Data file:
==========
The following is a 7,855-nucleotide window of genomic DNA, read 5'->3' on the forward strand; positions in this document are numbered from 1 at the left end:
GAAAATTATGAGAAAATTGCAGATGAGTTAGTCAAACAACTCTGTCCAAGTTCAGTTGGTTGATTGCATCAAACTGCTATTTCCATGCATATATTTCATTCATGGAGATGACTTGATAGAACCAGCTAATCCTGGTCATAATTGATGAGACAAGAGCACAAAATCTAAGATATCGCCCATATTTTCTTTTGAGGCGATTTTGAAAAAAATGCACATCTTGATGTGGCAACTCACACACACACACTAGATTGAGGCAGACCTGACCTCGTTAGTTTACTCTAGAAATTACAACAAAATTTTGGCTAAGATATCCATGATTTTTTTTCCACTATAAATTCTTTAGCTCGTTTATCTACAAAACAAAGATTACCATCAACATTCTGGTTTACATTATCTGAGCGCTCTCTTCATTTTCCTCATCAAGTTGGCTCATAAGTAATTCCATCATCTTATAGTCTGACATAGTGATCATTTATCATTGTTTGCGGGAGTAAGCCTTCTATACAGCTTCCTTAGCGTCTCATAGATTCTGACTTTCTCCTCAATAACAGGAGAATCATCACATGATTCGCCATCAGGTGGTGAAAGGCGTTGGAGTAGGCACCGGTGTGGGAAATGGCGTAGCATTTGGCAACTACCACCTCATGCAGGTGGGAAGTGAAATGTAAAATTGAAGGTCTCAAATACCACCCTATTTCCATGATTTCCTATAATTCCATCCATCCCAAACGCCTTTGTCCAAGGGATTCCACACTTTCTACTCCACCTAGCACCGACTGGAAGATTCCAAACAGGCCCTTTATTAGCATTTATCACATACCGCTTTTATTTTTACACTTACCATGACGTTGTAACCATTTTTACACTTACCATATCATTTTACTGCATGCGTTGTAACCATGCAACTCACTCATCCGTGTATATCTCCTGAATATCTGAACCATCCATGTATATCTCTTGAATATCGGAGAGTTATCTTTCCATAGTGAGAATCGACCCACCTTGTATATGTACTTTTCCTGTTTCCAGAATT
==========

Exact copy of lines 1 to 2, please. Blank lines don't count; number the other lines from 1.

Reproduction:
The following is a 7,855-nucleotide window of genomic DNA, read 5'->3' on the forward strand; positions in this document are numbered from 1 at the left end:
GAAAATTATGAGAAAATTGCAGATGAGTTAGTCAAACAACTCTGTCCAAGTTCAGTTGGTTGATTGCATCAAACTGCTATTTCCATGCATATATTTCATTCATGGAGATGACTTGATAGAACCAGCTAATCCTGGTCATAATTGATGAGACAAGAGCACAAAATCTAAGATATCGCCCATATTTTCTTTTGAGGCGATTTTGAAAAAAATGCACATCTTGATGTGGCAACTCACACACACACACTAGATTGAGGCAGACCTGACCTCGTTAGTTTACTCTAGAAATTACAACAAAATTTTGGCTAAGATATCCATGATTTTTTTTCCACTATAAATTCTTTAGCTCGTTTATCTACAAAACAAAGATTACCATCAACATTCTGGTTTACATTATCTGAGCGCTCTCTTCATTTTCCTCATCAAGTTGGCTCATAAGTAATTCCATCATCTTATAGTCTGACATAGTGATCATTTATCATTGTTTGCGGGAGTAAGCCTTCTATACAGCTTCCTTAGCGTCTCATAGATTCTGACTTTCTCCTCAATAACAGGAGAATCATCACATGATTCGCCATCAGGTGGTGAAAGGCGTTGGAGTAGGCACCGGTGTGGGAAATGGCGTAGCATTTGGCAACTACCACCTCATGCAGGTGGGAAGTGAAATGTAAAATTGAAGGTCTCAAATACCACCCTATTTCCATGATTTCCTATAATTCCATCCATCCCAAACGCCTTTGTCCAAGGGATTCCACACTTTCTACTCCACCTAGCACCGACTGGAAGATTCCAAACAGGCCCTTTATTAGCATTTATCACATACCGCTTTTATTTTTACACTTACCATGACGTTGTAACCATTTTTACACTTACCATATCATTTTACTGCATGCGTTGTAACCATGCAACTCACTCATCCGTGTATATCTCCTGAATATCTGAACCATCCATGTATATCTCTTGAATATCGGAGAGTTATCTTTCCATAGTGAGAATCGACCCACCTTGTATATGTACTTTTCCTGTTTCCAGAATT